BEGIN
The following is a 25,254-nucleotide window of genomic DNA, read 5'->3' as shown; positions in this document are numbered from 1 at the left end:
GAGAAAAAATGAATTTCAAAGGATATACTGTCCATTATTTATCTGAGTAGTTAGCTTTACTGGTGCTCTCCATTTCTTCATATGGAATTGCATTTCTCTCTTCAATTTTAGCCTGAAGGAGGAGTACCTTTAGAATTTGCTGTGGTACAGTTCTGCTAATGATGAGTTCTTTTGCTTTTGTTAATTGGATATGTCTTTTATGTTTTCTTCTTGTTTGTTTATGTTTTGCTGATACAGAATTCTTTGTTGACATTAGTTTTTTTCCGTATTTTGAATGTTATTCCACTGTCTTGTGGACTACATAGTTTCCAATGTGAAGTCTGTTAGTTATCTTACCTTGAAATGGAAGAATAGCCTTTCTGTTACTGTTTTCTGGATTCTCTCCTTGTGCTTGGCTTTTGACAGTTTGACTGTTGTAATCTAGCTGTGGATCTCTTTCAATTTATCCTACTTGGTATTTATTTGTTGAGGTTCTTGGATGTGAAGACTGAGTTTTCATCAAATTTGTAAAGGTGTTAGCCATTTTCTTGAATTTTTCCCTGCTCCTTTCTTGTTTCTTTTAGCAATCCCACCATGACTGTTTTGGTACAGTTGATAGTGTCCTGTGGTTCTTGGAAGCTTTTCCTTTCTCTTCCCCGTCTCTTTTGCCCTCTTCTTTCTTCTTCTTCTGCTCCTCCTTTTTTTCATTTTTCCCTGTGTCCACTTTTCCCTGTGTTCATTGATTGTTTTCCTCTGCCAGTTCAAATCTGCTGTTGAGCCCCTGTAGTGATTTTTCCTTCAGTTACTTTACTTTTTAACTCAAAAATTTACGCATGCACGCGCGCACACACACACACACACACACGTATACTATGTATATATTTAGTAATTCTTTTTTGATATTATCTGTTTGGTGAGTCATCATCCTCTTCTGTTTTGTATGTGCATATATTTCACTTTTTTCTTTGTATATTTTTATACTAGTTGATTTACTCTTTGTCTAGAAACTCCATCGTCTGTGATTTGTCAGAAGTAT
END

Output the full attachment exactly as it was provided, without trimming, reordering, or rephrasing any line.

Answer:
The following is a 25,254-nucleotide window of genomic DNA, read 5'->3' as shown; positions in this document are numbered from 1 at the left end:
GAGAAAAAATGAATTTCAAAGGATATACTGTCCATTATTTATCTGAGTAGTTAGCTTTACTGGTGCTCTCCATTTCTTCATATGGAATTGCATTTCTCTCTTCAATTTTAGCCTGAAGGAGGAGTACCTTTAGAATTTGCTGTGGTACAGTTCTGCTAATGATGAGTTCTTTTGCTTTTGTTAATTGGATATGTCTTTTATGTTTTCTTCTTGTTTGTTTATGTTTTGCTGATACAGAATTCTTTGTTGACATTAGTTTTTTTCCGTATTTTGAATGTTATTCCACTGTCTTGTGGACTACATAGTTTCCAATGTGAAGTCTGTTAGTTATCTTACCTTGAAATGGAAGAATAGCCTTTCTGTTACTGTTTTCTGGATTCTCTCCTTGTGCTTGGCTTTTGACAGTTTGACTGTTGTAATCTAGCTGTGGATCTCTTTCAATTTATCCTACTTGGTATTTATTTGTTGAGGTTCTTGGATGTGAAGACTGAGTTTTCATCAAATTTGTAAAGGTGTTAGCCATTTTCTTGAATTTTTCCCTGCTCCTTTCTTGTTTCTTTTAGCAATCCCACCATGACTGTTTTGGTACAGTTGATAGTGTCCTGTGGTTCTTGGAAGCTTTTCCTTTCTCTTCCCCGTCTCTTTTGCCCTCTTCTTTCTTCTTCTTCTGCTCCTCCTTTTTTTCATTTTTCCCTGTGTCCACTTTTCCCTGTGTTCATTGATTGTTTTCCTCTGCCAGTTCAAATCTGCTGTTGAGCCCCTGTAGTGATTTTTCCTTCAGTTACTTTACTTTTTAACTCAAAAATTTACGCATGCACGCGCGCACACACACACACACACACACGTATACTATGTATATATTTAGTAATTCTTTTTTGATATTATCTGTTTGGTGAGTCATCATCCTCTTCTGTTTTGTATGTGCATATATTTCACTTTTTTCTTTGTATATTTTTATACTAGTTGATTTACTCTTTGTCTAGAAACTCCATCGTCTGTGATTTGTCAGAAGTAT